The road ends, but the journey continues...

Poetry Shoutout: "Heading North" by Andrew James Murray

Heading North book coverAndrew James Murray“I am a northern guy. I have lived the whole of my life in the north west of England. I feel northern. It is in my accent. It is in my attitude. It is in my preferences: my favorite season is winter…”

Thus begins Andrew James Murray in the Forward of his new collection of poems, Heading North.
This idea of ‘northern-ness’ in a non-American context intrigued me.
A mere 35 miles west of Manchester where Andrew resides lies the infamous town of Liverpool. I never thought of The Beatles as being ‘northern’.
And yet, thinking on this further, it begins to fall into place – this marriage of blue-collar work ethic to the arts and education; a gritty, earthy element evident in both (he)artists’ life-work.
Damp, dark mists surround day-to-day living in the North, where cold light slants in mysterious angles. This is where Andrew draws inspiration.

“We strain against the blackness,
reaching out for worlds
on the edge of forever.
To light burning
beyond sky and foam.

To infinity, rising.” (from: Ynys Mon*)

Thumbing through the pages of verse early one morning, my eyes rested upon the poem entitled: Stromness.
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A solitary road, cobbled, winding,

shaking off a ginnel here, a square there.
Engineered, perhaps to break the tumult
of wind and sea. Wearing its blue plaques
upon a proud, trench coat sleeve. (from: Stromness)
Stromness is ‘northern’?
Indeed. Stromness is the second most populated town in Orkney, Scotland, of the Northern Isles.
My only prior knowledge of this place was through the Peter Maxwell Davies piece, Farewell to Stromness as arranged and performed by the Los Angeles Guitar Quartet. Composed as part of “The Yellow Cake Revue” in 1980, Davies wrote the Revue as an artistic response to the (still current) threat of uranium mining near the town of Stromness.
Interestingly, this collection of poems is published as part of the “Songs of the North” series. Here then, is Davies’ tender, warm, sonic tribute to this ‘northern’ outpost.

The 67 poems within Heading North are “…arranged in a deliberate order to represent a journey: a journey of both geography and time.”  As a musician, I understand that attention to detail in the presentation of a recording project or performance and how it shapes the totality of its message. Yes, I would honor the poet’s intent and read through his book of poetry in ‘order’, but not quite yet.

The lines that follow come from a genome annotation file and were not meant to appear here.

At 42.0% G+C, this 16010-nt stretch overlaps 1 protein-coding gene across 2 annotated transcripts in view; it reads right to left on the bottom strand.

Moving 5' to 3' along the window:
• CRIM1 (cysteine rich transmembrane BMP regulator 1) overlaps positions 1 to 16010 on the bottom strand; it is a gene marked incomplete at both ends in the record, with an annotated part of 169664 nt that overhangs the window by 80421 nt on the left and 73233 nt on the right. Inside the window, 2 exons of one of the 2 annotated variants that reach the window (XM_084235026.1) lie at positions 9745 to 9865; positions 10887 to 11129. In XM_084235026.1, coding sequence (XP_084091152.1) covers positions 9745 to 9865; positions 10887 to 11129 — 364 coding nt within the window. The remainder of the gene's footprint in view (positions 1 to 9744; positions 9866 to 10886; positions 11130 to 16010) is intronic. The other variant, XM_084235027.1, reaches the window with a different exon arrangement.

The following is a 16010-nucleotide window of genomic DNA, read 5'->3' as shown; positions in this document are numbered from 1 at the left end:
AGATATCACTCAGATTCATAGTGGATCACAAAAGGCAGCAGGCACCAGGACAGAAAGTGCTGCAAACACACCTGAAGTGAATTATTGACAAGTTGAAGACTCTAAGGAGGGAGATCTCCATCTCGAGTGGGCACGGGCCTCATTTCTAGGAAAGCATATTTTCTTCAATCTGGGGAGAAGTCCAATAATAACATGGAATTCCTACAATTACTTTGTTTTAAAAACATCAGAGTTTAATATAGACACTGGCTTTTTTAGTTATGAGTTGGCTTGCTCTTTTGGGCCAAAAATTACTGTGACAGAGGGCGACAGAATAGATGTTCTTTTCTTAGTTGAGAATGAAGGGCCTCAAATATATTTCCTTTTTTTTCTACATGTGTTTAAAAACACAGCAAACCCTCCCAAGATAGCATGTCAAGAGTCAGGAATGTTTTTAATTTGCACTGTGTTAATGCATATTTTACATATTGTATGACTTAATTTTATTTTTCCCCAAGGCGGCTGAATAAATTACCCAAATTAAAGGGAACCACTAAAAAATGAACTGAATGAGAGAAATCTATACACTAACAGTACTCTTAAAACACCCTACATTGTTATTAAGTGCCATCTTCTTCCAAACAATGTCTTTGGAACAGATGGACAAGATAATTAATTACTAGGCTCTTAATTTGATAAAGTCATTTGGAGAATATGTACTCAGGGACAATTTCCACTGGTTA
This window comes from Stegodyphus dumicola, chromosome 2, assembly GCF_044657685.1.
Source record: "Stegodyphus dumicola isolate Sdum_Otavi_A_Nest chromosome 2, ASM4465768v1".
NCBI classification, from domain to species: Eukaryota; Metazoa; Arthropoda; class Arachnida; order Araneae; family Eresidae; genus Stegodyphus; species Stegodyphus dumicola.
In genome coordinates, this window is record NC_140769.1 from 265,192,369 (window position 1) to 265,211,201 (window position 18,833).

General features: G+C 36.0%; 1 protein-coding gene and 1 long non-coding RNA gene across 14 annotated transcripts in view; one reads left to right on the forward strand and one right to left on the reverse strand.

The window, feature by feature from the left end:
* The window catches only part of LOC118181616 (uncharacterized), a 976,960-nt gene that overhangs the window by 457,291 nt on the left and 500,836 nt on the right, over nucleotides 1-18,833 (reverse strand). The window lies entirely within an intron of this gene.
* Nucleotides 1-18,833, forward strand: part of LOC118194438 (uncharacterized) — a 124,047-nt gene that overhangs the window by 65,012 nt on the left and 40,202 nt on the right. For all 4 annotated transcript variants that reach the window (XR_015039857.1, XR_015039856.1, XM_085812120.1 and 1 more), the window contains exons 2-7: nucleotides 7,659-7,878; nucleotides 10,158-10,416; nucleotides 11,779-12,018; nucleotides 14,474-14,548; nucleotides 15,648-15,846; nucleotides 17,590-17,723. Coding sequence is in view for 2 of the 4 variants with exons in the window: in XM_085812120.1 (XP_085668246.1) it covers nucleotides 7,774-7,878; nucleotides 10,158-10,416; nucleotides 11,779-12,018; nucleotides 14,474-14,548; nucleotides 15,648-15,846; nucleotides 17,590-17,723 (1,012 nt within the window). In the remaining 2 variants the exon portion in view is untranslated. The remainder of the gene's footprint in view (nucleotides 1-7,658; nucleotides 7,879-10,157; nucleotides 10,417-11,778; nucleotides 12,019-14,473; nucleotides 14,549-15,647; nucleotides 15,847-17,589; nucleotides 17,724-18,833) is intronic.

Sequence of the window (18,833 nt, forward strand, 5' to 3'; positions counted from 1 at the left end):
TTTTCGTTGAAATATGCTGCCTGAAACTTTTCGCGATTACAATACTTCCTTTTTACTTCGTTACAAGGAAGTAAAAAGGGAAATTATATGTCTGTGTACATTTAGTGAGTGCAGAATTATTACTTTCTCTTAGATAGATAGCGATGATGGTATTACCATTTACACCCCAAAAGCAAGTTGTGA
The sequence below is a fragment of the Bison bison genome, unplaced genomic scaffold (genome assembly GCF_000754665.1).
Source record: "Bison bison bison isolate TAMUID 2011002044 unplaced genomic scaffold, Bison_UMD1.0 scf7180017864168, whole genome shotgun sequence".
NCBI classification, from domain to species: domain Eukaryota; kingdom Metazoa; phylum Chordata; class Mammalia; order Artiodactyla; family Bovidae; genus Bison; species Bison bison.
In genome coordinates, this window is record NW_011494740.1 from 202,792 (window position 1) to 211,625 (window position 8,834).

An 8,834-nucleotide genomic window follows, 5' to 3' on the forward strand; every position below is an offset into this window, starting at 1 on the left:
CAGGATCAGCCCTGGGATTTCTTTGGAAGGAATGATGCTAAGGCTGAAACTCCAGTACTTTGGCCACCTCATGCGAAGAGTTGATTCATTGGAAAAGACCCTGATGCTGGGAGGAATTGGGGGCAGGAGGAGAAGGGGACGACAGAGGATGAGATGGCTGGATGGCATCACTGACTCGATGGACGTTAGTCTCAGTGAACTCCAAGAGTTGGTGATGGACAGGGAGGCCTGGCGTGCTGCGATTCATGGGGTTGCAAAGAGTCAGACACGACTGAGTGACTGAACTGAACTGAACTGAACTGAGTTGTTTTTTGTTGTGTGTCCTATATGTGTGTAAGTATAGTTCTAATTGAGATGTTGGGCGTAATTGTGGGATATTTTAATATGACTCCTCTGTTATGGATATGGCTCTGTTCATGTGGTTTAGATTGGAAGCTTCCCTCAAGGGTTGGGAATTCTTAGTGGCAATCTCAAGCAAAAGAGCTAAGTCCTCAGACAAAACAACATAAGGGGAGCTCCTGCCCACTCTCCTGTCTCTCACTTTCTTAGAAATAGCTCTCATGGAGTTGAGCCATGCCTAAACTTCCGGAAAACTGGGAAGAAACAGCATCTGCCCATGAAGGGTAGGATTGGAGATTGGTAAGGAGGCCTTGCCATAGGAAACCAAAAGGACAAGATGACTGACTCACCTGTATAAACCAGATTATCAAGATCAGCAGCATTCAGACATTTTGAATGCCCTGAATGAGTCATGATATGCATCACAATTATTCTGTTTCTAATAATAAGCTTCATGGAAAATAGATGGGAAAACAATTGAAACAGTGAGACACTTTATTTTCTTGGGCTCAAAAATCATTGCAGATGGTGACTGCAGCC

Continuing to flip through the pages, seeking entrance into the poet’s world on my own terms, snippets of random verse drew me deeper into this realm of the North.
“…and the breeze comes from the future,            
nostalgic and vague.” (from: Bright Garden)

“Tapping at the window.
Airborne leaves.
Seeking shelter
to nestle
and quietly rot.” (from: Lighted Candles)

“I could stay here forever,
always with a book,
hidden away from life
and time’s parade,
disturbing the dogs
with insensible words.” (from: Three Poems In Stockholm)
One of my favorite pieces, New Year, Morning, spoke to me in the now of this current New Year and my own environmental surroundings. I’m not sure I would have related as much to this piece had I not been living here in the deep (American) South for the past 3 years.  While it certainly doesn’t get as cold here as it does in the true north of England, it is extremely humid and more days are dark than not. Andrew unwittingly opened my eyes to the gift of birdsong, unseen but heard through the layers of a sky buried in grey.

“The sky is leaden.
The streets are all
unchartered lanes.

An unknown bird calls out
this new day; this new year.

Everything is redeemable.” (from: New Year, Morning)

Everything is Redeemable

*Welsh name for the isle of Anglesey
Heading North is available from Amazon, Amazon UK and Barnes and
Andrew James Murray’s website can be found here and a fun interview here.


  1. Donna@GWGT

    I think like Andrew James Murray, I too am Northern. I could not be happy for long in a place without much change of season. When reading, I kept thinking of Game of Thrones and their North. The story continues, but I think the North wins!

    • laura bruno lilly

      If you go on Amazon, they offer whole and complete samples of some of his poems.
      I think if you could go to some of the places he writes about, your photographers eye would capture the essence on film.

    • Andy

      Hi Donna, I agree about the seasons. I know a couple of people who have forsaken their native England for southern, continental climes. A little sunshine is okay, but after a while it all feels, to me at least, same of the same. My answer to them, when extolling the benefits of such a move, was that I would miss the seasons too much. I love change, and inparticular I love winter.
      They look at me as though I am mad! I am never caught sporting a sun tan 🙂

  2. L. Marie

    Laura, thank you for this lovely review of Andy’s book. I enjoyed listening to “Farewell to Stromness”–a fitting musical accompaniment. Thanks for going the extra mile to include it and the excerpts. There are so many breathtaking poems in this volume.
    I’m so pleased that you enjoyed this book. Now I need to write a review. 🙂

    • laura bruno lilly

      Well, if not for your interview and ‘give away’ contest (which I won!!!), I wouldn’t have had the pleasure of reading Heading North in such a timely manner. Thank you for that!

  3. Andy

    Thank you very much for this post, Laura. I appreciate it.
    The ‘shoutout’ is great. And Farewell To Stromness is cool too, thanks for bringing it to my attention.
    Best Wishes, Andy.

    • laura bruno lilly

      You are more than welcome, Andrew (Andy)… it was indeed my pleasure to do my small part in presenting this to the cyber-world.

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